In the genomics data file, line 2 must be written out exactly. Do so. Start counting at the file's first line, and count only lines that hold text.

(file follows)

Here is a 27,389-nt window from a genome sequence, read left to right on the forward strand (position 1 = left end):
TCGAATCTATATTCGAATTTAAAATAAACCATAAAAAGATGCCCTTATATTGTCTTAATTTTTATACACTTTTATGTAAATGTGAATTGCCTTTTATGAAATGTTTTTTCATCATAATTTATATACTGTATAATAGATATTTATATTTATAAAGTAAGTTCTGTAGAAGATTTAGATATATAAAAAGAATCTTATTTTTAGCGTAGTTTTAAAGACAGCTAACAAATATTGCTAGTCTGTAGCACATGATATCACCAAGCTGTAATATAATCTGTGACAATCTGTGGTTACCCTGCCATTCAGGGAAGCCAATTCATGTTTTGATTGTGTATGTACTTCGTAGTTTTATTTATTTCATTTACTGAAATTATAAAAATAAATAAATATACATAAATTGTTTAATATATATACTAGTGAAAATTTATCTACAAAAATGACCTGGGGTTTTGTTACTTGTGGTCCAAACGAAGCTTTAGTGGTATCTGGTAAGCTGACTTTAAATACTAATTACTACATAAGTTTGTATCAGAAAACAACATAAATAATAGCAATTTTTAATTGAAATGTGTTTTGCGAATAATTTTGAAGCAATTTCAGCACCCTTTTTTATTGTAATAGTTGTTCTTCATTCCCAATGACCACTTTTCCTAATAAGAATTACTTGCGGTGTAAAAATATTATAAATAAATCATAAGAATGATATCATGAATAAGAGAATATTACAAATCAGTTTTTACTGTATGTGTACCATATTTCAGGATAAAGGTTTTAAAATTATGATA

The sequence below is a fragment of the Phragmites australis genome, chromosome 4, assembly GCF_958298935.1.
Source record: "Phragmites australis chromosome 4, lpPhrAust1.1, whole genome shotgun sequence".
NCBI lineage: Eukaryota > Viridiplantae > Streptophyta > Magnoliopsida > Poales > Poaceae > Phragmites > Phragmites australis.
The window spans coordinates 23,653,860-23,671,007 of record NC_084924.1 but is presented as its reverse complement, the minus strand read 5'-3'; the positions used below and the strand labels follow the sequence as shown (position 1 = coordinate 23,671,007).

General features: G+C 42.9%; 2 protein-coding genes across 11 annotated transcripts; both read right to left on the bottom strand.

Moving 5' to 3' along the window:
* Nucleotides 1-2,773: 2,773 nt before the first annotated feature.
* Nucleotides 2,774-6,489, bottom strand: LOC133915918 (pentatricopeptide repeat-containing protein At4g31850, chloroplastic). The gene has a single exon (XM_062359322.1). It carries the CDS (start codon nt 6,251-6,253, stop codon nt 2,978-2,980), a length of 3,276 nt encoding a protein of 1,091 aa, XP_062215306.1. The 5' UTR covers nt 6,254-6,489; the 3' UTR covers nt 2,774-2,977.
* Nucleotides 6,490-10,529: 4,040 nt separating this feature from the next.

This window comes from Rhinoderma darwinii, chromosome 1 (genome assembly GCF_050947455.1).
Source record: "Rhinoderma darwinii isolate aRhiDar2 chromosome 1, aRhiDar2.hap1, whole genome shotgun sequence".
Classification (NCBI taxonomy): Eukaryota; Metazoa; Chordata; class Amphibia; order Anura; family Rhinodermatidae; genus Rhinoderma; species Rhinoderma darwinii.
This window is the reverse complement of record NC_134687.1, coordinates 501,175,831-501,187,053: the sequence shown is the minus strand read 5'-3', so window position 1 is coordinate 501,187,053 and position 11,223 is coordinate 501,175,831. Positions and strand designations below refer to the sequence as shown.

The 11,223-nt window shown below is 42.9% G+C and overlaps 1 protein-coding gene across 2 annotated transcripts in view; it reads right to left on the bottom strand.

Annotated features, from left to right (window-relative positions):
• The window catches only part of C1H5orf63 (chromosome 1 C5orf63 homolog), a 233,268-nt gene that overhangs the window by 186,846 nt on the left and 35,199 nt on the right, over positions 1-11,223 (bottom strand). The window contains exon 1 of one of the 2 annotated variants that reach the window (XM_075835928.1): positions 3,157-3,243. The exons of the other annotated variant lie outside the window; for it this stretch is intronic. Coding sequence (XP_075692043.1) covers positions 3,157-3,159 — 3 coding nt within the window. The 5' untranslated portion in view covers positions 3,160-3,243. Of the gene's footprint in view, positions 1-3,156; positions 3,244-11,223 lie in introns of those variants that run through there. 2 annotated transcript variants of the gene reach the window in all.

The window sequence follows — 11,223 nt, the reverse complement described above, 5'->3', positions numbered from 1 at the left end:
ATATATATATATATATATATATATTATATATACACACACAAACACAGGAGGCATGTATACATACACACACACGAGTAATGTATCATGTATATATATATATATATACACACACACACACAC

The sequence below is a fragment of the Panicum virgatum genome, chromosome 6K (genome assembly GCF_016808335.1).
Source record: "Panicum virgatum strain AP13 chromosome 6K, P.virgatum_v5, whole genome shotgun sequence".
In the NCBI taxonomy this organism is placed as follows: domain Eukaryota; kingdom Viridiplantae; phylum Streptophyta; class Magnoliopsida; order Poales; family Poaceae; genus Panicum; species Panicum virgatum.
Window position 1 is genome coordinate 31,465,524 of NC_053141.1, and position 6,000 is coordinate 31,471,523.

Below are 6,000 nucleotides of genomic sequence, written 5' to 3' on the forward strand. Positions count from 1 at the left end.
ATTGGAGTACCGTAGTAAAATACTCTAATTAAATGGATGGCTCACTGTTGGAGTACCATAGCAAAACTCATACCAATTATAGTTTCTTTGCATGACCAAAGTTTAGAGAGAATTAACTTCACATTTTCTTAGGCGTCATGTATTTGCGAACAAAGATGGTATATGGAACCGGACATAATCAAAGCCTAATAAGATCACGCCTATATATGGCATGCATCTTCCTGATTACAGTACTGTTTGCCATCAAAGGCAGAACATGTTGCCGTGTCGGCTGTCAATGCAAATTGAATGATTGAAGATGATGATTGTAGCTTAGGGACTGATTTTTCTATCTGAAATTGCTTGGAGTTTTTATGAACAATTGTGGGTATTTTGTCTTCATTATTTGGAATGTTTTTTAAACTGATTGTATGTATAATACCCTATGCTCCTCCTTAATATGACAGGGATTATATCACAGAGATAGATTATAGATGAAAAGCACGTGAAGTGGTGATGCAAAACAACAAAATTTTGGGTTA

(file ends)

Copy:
TCGAATCTATATTCGAATTTAAAATAAACCATAAAAAGATGCCCTTATATTGTCTTAATTTTTATACACTTTTATGTAAATGTGAATTGCCTTTTATGAAATGTTTTTTCATCATAATTTATATACTGTATAATAGATATTTATATTTATAAAGTAAGTTCTGTAGAAGATTTAGATATATAAAAAGAATCTTATTTTTAGCGTAGTTTTAAAGACAGCTAACAAATATTGCTAGTCTGTAGCACATGATATCACCAAGCTGTAATATAATCTGTGACAATCTGTGGTTACCCTGCCATTCAGGGAAGCCAATTCATGTTTTGATTGTGTATGTACTTCGTAGTTTTATTTATTTCATTTACTGAAATTATAAAAATAAATAAATATACATAAATTGTTTAATATATATACTAGTGAAAATTTATCTACAAAAATGACCTGGGGTTTTGTTACTTGTGGTCCAAACGAAGCTTTAGTGGTATCTGGTAAGCTGACTTTAAATACTAATTACTACATAAGTTTGTATCAGAAAACAACATAAATAATAGCAATTTTTAATTGAAATGTGTTTTGCGAATAATTTTGAAGCAATTTCAGCACCCTTTTTTATTGTAATAGTTGTTCTTCATTCCCAATGACCACTTTTCCTAATAAGAATTACTTGCGGTGTAAAAATATTATAAATAAATCATAAGAATGATATCATGAATAAGAGAATATTACAAATCAGTTTTTACTGTATGTGTACCATATTTCAGGATAAAGGTTTTAAAATTATGATA